I vaguely recall that when the video went public, a huge sect of viewers wholeheartedly engaged themselves in bashing the education system or the specific ‘teacher’ in question. Community based racism reared its ugly face yet again in stating that such events would only occur in places like Uttar Pradesh or Bihar. Some highly educated NRI individuals working white collar jobs scoffed at the way education was being conducted in India, thanking their stars that they had gotten out in time. The media, as has become the norm now, went about decapitating the efforts of the ‘teachers’ who despite their own failings, was up there, trying to show someone else the right way. As can be seen in the video, the media succeeds in making mincemeat of both the ‘teachers’. The effects of the video stayed with me for a long time, as I went about googling NGOs like TeachIndia, Teach For India, The Teach India Project etc that helped with empowering the underprivileged youth with education, providing them a chance at a decent life ahead. But I’ll shamelessly admit, that like any other passionate project where I have dived in with full enthusiasm, this one too got shelved aside due to the other myriad day to day responsibilities between handling work outside and within the home. I have long since learned that jumping in, holding my breath is not going to work. Instead testing the waters and easing myself in probably will. More than a year has passed since the video made the rounds on national television and social networking sites. Nothing has changed. My conscience continues to niggle at me. The budding list of questions within my head continues to grow. And with a renewed enthusiasm, albeit, slow and steady, having gained quite a bit of volunteering experience abroad, I explore the possibilities again. Amidst all of it, I ask; 1. Can we really blame the ‘teachers’ for imparting wrong education? What they’ve learnt is what they continue to teach. And what the tiny tots learn is what will get passed along later. A classic example of a vicious circle. Point is, how do you break it? 2. Per the State Government of Maharashtra mandate, a teacher spends the first two years as a ‘temporary’ where the pay is simply decided by the school, not by the government pay scales. Agreed, that there might be a minimum wage ruling, but on an average a high school teacher earns Rs. 4000 per month for the first two months. In the course of these two years if for any reason, he/she needs to quit the job and join elsewhere, the two year term gets reset. Once the two years are up, pay scales improve substantially. But for those two years or more, how is a school teacher expected to get by on such measly payments? The Indian society today is still largely a patriarchal society, where the primary bread earner is a man. Is it a surprise then that we do not see many men as school teachers? Man or woman, how would one be expected to run a household on Rs. 4000 a month? Shouldn’t the education department be looking into this? 3. The Teach for India initiative enlists young educated people as volunteer teachers, for a term of two years. Though I applaud the initiative, I wish there was a flexible term option too. Yes, the continuous change in teachers might tend to confuse children but then this would at least encourage more interested people to pitch in and might benefit in the long run. On similar lines are the CSR initiatives run by organizations where even full time employed individuals can do their bit, all for a good cause. Initiatives like online teaching for rural kids through Skype or other video conferencing are yet to take off in a big way but there are honest individuals trying their best in those areas as well. Progress is slow yet steady. The web can be a host of information but it can get overwhelming too. Where would we find the specifics about such programs? 4. As much as the media prides itself on coverage of such social issues, aren’t we entitled to follow ups? So, they chanced upon this school, there are many others like this one, even in urban cities. This school was shoved into the limelight but what happened next? Did it help? Did the situation improve? The much talked about show Satyamev Jayate took off to a dashing start, putting the spotlight on quite a few ‘accountability’ holders, demanding answers. There were promises of follow ups and to a certain extent, they were attempted too. But how does one keep up the momentum?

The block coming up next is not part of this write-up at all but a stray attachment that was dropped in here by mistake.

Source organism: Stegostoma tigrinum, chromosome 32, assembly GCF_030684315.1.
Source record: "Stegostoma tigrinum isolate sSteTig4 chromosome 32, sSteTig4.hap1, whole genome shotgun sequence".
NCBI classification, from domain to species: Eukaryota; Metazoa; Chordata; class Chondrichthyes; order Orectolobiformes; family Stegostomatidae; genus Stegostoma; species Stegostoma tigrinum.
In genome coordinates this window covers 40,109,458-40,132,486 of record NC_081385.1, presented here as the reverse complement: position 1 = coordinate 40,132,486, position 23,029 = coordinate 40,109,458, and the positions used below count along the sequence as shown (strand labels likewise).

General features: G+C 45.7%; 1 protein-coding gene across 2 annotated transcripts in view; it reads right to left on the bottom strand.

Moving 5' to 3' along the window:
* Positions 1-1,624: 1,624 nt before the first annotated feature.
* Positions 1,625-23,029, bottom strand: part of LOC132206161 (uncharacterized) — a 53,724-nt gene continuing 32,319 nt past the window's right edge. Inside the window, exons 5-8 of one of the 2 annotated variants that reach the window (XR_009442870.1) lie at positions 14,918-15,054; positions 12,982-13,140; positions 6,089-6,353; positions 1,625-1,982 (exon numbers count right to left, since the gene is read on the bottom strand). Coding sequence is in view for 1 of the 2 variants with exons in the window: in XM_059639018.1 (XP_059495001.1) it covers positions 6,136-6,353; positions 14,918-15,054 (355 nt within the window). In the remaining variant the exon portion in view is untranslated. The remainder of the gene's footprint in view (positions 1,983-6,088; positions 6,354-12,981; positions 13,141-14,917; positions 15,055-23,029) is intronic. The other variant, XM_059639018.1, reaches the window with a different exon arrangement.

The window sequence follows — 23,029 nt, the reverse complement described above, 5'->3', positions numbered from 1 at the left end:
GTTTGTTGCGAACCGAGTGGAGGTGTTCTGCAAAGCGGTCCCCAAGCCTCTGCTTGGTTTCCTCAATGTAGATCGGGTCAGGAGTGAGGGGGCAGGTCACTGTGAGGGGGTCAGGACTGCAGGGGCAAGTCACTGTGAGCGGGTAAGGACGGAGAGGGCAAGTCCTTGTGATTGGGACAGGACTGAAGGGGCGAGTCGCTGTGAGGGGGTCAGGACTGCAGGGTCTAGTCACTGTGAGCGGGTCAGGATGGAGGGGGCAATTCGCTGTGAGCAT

A cartoon downplays the Right to Education Act